The announcement came in the wake of the American athlete’s decision to step back from the women’s gymnastics team final Tuesday. “I have to focus on my mental health,” Biles said, acknowledging that she had been struggling with the intense pressure.
Director General of the World Health Organization Tedros Adhanom praised Biles for her honesty, tweeting it was “right and brave” and calling on others to look after their mental health. “We need to protect it in whatever way works for each of us,” he tweeted.
UNICEF Executive Director Henrietta H. Fore said she was “proud” of Biles, calling her choice “a true sign of strength and courage in the face of intense pressure."
In the U.S., Rep. Cori Bush (D-Mo.) also praised the star, tweeting: “I stand with Simone Biles. I still stand with Naomi Osaka. Your health and peace matters. You’re reminding Black women that we can take the space we need for ourselves.”
Former first lady Michelle Obama said, “We are proud of you and we are rooting for you.”
Yet in Russia, where the Russian Olympic Committee women’s gymnastics team took gold after Biles withdrew, there was little empathy over her decision.
“That’s right,” crowed one sports website Championnat, “you need to heal your nerves after defeat by our gymnasts,” it tweeted with a smiling emoji and a grim photo of Biles.
Russian daily sports newspaper Sport-Express headlined a story on Biles’ “inglorious end.” Sport-Express writer Dmitry Kuznetsov questioned the validity of withdrawing on mental health grounds. “Simply put, Biles could not stand it. Including the pressure of the Russian team,” he wrote.
British television personality Piers Morgan, who also criticized Japan’s Osaka for quitting the French Open in May to preserve her mental health as “narcissistic,” slammed Biles on Wednesday, writing that she had “let down” her “teammates, fans and country.”
Osaka, the tennis star, has said she long faced pressure under the ever-watching eye of the public and had struggled with anxiety. In Japan, where mental health issues are heavily stigmatized, popular comments on Yahoo slammed Osaka, who lit the Olympic cauldron and had a surprise defeat in Tokyo.
“If you’re really depressed as the news outlets say, watching your attitudes, they’re no different from a child,” one comment read. “You shouldn’t use depression as a shield to get out of inconvenient things.”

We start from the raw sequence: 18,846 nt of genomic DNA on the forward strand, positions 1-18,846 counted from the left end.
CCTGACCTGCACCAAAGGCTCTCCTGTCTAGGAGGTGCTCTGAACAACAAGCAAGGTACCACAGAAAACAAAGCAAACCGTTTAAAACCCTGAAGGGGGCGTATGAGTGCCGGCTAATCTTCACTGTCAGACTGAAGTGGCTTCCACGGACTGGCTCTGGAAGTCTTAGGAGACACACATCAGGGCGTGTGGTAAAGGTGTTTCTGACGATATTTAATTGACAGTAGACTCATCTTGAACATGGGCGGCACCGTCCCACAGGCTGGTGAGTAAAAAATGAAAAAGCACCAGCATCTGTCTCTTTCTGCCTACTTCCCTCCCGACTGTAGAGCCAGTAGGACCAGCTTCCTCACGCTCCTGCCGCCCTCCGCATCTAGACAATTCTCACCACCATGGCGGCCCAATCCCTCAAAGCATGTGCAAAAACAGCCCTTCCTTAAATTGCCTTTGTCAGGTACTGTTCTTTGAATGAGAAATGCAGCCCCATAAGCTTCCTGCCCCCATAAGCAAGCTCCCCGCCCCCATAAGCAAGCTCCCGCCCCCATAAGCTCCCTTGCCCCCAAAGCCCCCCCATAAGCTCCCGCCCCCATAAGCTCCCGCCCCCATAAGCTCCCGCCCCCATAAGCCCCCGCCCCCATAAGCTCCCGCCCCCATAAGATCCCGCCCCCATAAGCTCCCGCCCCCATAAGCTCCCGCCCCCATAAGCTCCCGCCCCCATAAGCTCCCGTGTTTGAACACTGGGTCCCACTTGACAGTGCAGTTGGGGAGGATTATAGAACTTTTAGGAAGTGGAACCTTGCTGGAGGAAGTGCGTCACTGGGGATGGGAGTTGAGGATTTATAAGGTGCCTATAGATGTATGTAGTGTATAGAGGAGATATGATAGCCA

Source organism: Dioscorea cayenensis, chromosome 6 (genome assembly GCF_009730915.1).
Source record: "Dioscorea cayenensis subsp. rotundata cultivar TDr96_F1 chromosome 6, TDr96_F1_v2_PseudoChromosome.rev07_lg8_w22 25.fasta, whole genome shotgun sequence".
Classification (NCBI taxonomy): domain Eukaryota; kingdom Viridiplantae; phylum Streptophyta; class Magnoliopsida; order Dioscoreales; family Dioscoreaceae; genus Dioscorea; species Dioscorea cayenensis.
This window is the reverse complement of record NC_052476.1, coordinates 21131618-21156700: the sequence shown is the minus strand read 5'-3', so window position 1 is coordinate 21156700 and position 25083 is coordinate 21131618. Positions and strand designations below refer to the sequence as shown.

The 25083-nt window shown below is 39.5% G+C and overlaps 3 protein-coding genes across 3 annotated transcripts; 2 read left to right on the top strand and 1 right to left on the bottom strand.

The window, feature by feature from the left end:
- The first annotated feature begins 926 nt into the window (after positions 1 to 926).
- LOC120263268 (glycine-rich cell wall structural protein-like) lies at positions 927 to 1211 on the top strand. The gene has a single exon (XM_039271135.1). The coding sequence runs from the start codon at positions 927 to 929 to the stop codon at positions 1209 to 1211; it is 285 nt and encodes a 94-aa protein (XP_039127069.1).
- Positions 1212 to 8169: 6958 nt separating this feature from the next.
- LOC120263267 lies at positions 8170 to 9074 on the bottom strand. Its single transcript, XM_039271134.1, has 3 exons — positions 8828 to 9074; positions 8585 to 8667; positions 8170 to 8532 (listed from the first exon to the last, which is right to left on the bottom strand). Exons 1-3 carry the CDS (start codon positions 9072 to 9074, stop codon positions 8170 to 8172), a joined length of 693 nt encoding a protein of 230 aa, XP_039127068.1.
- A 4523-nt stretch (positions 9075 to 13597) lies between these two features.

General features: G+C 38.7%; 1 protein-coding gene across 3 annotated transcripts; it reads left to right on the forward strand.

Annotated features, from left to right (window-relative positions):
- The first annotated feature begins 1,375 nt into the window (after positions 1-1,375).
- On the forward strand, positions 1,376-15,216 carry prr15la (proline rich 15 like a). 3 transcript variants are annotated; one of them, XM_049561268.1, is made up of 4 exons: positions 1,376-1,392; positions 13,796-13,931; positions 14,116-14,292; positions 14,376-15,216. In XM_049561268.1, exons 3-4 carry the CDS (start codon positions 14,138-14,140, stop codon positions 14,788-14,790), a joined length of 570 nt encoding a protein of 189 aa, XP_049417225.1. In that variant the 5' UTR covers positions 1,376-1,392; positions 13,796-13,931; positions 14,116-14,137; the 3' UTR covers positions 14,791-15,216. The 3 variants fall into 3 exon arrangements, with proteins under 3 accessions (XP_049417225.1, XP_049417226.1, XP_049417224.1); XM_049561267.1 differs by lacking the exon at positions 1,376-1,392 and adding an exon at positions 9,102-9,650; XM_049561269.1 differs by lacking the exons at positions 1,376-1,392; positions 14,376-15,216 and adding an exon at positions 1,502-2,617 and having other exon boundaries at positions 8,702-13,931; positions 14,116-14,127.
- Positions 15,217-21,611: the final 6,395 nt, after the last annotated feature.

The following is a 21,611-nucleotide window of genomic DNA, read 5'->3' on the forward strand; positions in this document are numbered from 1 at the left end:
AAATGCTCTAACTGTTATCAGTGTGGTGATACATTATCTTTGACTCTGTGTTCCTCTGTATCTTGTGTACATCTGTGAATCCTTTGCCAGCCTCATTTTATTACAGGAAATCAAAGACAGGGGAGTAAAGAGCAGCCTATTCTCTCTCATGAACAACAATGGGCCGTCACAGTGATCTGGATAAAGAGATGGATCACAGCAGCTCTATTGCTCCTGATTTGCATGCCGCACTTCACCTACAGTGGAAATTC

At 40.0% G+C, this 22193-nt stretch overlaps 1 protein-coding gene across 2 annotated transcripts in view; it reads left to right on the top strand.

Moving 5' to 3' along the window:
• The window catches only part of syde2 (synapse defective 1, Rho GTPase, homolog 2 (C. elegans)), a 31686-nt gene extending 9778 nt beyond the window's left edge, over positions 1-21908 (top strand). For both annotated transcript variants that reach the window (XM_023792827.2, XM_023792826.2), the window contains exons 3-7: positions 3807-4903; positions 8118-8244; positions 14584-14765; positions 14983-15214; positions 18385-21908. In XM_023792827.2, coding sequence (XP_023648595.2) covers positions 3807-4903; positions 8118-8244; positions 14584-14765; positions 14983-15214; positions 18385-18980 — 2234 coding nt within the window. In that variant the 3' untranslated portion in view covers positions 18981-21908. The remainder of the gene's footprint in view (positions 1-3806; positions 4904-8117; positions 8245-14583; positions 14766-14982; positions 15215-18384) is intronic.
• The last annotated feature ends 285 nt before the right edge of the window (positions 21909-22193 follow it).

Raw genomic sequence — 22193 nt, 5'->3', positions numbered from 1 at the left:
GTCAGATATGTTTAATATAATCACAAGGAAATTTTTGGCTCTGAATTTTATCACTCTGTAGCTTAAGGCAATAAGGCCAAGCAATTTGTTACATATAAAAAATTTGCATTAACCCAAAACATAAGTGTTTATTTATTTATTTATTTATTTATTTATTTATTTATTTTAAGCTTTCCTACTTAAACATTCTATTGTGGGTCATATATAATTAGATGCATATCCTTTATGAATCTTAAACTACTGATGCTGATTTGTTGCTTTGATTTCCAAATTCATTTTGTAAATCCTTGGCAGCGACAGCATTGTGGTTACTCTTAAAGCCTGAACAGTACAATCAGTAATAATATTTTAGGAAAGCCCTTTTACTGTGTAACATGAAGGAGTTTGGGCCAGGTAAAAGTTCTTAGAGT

Many others on social media Wednesday pointed out the physical dangers that come with performing as a gymnast, arguing that if one’s state of mind is not in a healthy state, consequences can be life-changing or even fatal.
Sports editor and former English gymnast Alison Kervin slammed critics of Biles as ignorant, demanding that social media trolls “grow up.”
“When I trained as a gymnast, I watched a teammate land on her neck. She never walked again. Yelena Mukhina broke her neck performing a Salto and died from the injuries. Gymnastics is incredibly dangerous,” she tweeted.
And even in Russia, Sport-Express columnist Natalia Maryanchik said Biles’s story “is about everything being possible.”
“Biles was clearly not used to going out on the platform when she didn’t feel 100 percent. She is GOAT, the greatest of all time. She cannot and should not lose to anyone.”
She wrote that Russian athletes would likely have hidden their pride and pushed on for the sake of the team, but every athlete had the right to their choice on whether to compete.
Earlier this month, England’s soccer stars spoke out about the mental health pressures and racist attacks they faced following the European Championship final which saw England lose to Italy following a nail-biting round of penalty kicks.
For England’s Jadon Sancho, Marcus Rashford and Bukayo Saka, the three young Black players who missed their kicks during the shootout, all were subjected to a wave of abuse and harassment on social media that led to calls for officials to better protect the psychological health of players.
For retired gymnast and two-time Olympian Alexandra Raisman, the decision from Biles was sobering reminder: “Olympic athletes are human,” she tweeted.
Robyn Dixon in Moscow and Simon Denyer in Tokyo contributed to this report.